The web as we all know it, is overcrowded with tools and services with the potential for making teaching and learning more exciting, engaging and fun. That said, we at Colour My Learning are always up for the bright and shiny, new and amazing, loud and wonderful tools that can potentially make classroom lessons and subjects more interesting and exciting. We recently took a good look at Pinterest, a fine example of services that are free and out there for schools to take advantage of.
Pinterest – What is it?
It’s an online virtual pinboard that allows the user to create, pin and share all the things that they are excited about.
The ideas is that if you have found (or published) something on the web that you like, you can ‘pin’ this virtually on your pinboard, sort of like an office cork board. Some websites allow you to pin to your board directly with the Pin it button. If you have an image from your machine or camera you would like to share, you can also upload and pin this.
How to Use Pinterest in Schools
To start pinning the things that you like, create a new board or use one from the existing categories offered by Pinterest. We suggest you create your own board such as Understanding Momentum or Shakespeare. You can then add as many pins to this board as you wish.
Once you have adequate information, invite your student or other members of staff to browse to the board and start exploring that shiny new board you have just created. A user need not sign up to view your board but if they do, they can follow you and see your new pins.
Have we got you thinking about ways in which Pinterest can be used in your School yet?
10 Ways to use Pinterest in Your Teaching
You can create as many pinboards as you like and these can be used in lessons to:
- Tell a Story
- Gather all Research Resources
- Explain a Topic
- Organise and Group Information
- Provide Inspiration (Artistic or Design)
- Set Assignments
- Plan an Offline Activity
- Flip Your Lessons
- Keep up the learning momentum (post classroom)
- Create a community of learners
For each item that you pin, you can add a description, comments, allow others to leave comments, response to comments from others and essentially create a healthy discussion while being on-topic.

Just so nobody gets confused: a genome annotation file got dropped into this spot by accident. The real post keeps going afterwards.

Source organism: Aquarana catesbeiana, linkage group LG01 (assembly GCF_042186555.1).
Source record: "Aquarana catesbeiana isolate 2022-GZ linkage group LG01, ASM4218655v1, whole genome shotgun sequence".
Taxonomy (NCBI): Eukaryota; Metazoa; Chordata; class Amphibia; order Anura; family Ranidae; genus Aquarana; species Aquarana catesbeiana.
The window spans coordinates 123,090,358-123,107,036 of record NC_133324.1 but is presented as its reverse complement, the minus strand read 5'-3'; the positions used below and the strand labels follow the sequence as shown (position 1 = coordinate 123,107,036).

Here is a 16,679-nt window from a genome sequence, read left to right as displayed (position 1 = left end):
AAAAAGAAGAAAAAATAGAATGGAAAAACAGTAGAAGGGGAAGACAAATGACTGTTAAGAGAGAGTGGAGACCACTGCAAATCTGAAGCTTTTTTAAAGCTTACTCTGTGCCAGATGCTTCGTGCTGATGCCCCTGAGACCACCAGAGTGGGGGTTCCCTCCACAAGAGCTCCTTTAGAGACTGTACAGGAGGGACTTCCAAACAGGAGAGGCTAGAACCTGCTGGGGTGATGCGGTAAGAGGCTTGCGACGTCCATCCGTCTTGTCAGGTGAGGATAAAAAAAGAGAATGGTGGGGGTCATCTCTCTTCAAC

Remember to credit your sources, always remember to credit the original sources that you link back to. Sharing is great just remember the time and effort others put in to creating the resource for you. If you have pinned someone else work or image from a share, if you can, trace back to it’s original source. You don’t want to give credit to the wrong source.
What we like / dislike?
- creative way to present a topic
- create as many boards as you like
- share your board with students easily
- cannot publish textual content directly
- articles need to have at least one image to pin
Choosing the right web-based tool or service for education is important to ensure that it provides the right level of engagement and does not become a distraction to students or learners.
Pinterest is one of those tools that has the potential to become very useful for teaching and learning but can also be distracting at times. We recommend that you share only the board relevant to the topic of discussion in your class and push the link directly to the board. You also have the option of making your board Secret and still invite students to view it. This means that the board can be seen by your invitees but will not be published publicly.
Are you thinking of using Pinterest in School? Perhaps you are already using this in your class? Do share your experience with us in the Comments section below.
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